Success in RPGs and Streaming

"An old man is seen in profile sitting in an armchair and telling stories to an audience of four children as his fantastic shadow is projected on the back wall of the room." From "Rip Van Winkle" by Washington Irving, published in 1919.
Illustration by Arthur Rackham

What does “success” mean for you? Why do you create stuff for RPGs, or stream your game, or whatever you do?


“Success” looks different for different folks, in whatever area of life. We have varying purposes and principles as we go about whatever we’re doing. In my case, playing RPGs and even streaming them are both just about having fun with friends and hopefully bringing more people into RPGs. I don’t mean looking for a huge audience, but instead growing the hobby and finding more folks from underrepresented groups.

The sad truth of streaming games is that sometimes you are playing at the same time other friends are also streaming. It’s not a competition – it’s just scheduling constraints. The potential audience and pool of other players (streaming or otherwise) is far, far larger than what we already have. Part of that is structural. Historically, D&D players look like me: a straight white American dude. But when other kinds of people get a good chance to play or watch, they love it! As I have gotten to play with more diverse players, my game experiences have similarly broadened, and I’ve had more fun. They have, too!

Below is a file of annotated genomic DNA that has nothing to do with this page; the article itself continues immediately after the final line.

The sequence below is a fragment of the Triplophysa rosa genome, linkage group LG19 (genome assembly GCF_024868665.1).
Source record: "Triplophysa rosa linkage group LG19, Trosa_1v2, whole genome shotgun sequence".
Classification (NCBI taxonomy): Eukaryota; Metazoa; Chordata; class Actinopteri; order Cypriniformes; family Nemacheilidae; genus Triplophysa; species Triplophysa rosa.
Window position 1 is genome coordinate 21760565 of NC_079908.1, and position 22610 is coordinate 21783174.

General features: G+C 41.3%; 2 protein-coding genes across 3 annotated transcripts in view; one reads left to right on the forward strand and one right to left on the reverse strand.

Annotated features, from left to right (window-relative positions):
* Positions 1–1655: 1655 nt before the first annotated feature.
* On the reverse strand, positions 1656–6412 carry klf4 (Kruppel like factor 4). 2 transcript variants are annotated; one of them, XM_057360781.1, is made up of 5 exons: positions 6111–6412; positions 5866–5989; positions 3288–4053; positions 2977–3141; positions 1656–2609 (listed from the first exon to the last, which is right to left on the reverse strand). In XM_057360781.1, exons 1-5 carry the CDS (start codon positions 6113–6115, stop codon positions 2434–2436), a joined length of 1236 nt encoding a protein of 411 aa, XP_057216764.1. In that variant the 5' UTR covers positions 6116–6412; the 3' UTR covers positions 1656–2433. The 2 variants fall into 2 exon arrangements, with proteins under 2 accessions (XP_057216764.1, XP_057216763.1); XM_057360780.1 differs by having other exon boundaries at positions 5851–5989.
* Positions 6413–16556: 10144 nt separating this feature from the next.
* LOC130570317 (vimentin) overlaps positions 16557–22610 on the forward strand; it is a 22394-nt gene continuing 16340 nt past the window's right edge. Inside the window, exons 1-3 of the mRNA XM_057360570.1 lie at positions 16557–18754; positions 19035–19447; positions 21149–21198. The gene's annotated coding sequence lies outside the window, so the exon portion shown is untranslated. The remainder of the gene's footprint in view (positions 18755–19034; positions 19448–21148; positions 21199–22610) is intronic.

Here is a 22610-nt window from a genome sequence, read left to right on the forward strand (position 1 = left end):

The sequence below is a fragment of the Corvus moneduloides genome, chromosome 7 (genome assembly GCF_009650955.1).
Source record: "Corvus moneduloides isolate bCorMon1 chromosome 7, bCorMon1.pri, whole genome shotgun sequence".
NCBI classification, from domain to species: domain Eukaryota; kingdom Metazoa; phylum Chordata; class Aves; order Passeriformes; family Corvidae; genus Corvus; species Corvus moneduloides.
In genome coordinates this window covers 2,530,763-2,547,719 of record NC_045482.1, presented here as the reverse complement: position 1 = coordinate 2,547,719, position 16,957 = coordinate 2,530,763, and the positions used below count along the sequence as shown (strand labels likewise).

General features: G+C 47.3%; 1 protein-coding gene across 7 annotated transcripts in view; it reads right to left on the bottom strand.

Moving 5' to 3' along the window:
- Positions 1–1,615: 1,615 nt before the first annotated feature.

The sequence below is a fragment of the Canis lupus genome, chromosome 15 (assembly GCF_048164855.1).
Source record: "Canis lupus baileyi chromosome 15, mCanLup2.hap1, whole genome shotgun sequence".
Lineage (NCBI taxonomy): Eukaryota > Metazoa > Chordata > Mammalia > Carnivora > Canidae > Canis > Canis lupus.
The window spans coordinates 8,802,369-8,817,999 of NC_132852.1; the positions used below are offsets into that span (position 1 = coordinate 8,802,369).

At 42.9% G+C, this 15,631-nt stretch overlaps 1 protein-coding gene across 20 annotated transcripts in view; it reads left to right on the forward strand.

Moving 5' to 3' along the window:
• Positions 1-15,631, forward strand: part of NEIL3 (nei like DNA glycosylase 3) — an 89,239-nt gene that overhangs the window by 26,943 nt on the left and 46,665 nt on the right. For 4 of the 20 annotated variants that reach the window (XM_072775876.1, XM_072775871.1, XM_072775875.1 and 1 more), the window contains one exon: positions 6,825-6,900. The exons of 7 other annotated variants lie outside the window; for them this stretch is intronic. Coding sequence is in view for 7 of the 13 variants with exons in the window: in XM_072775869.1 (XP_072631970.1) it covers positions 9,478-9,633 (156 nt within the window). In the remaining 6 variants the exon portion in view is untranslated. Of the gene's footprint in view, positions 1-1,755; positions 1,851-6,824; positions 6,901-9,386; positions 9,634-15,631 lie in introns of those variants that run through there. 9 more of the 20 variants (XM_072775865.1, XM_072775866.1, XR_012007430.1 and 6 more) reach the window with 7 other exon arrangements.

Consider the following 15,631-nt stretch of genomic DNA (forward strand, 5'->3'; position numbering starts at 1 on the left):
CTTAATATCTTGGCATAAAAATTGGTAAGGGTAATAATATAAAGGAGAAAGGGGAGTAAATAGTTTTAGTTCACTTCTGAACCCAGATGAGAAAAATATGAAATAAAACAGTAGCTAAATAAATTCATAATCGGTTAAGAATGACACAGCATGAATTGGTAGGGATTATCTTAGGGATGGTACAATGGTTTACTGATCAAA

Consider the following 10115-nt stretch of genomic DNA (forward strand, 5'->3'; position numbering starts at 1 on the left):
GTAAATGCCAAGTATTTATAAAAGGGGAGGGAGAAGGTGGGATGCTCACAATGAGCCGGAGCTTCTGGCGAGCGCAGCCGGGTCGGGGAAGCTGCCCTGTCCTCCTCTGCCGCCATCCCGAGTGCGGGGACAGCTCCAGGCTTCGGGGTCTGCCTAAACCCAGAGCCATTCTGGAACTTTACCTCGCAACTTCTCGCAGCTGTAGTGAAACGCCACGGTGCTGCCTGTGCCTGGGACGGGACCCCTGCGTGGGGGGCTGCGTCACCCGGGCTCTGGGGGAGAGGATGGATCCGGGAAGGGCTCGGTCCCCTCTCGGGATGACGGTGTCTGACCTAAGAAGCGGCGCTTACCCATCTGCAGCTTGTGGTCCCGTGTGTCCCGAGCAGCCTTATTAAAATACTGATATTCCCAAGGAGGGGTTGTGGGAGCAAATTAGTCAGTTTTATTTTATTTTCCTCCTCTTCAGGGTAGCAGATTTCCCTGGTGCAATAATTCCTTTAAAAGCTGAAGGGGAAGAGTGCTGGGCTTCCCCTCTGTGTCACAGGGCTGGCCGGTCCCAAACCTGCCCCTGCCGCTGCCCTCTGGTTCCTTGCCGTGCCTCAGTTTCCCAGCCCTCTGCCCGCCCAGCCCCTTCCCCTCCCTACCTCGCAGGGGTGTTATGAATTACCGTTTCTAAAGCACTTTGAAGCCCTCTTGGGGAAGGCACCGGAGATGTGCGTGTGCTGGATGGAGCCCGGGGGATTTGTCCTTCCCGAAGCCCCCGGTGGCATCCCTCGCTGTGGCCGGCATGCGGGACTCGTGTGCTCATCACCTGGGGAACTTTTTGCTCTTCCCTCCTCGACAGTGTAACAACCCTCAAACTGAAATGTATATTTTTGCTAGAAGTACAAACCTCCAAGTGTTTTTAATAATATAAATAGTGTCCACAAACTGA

I respect that other folks are trying to turn these things into a side gig or even a career, but that’s not the situation I find myself in. I personally don’t want to turn my downtime into another job. This capitalist idea of “everything must be monetized to have worth” annoys me. I’m not suggesting that’s the mentality for everyone, certainly! But it’s a temptation in the broader RPG community even among people who, like me, see this purely as a hobby.

Fundraising or charity drives work better for me. Last month, all income from Variant Roles streams became a donation to Trans Lifeline and we raised over $500 (I don’t know the exact number). This feels way better for me, since I have a very good career and a job I don’t hate. Again: if other folks want to turn these sorts of things into their careers, that’s great, because we will always need professional writers and artists and game designers. But if it’s going to be a hobby, you don’t have to feel obligated to turn it into money. We can do things just because they’re fun, not because they are an income stream.

So when I talk on Twitter or even here about streaming, please know it has nothing to do with trying to “make it” and everything to do with wanting to have fun with people of all sorts!

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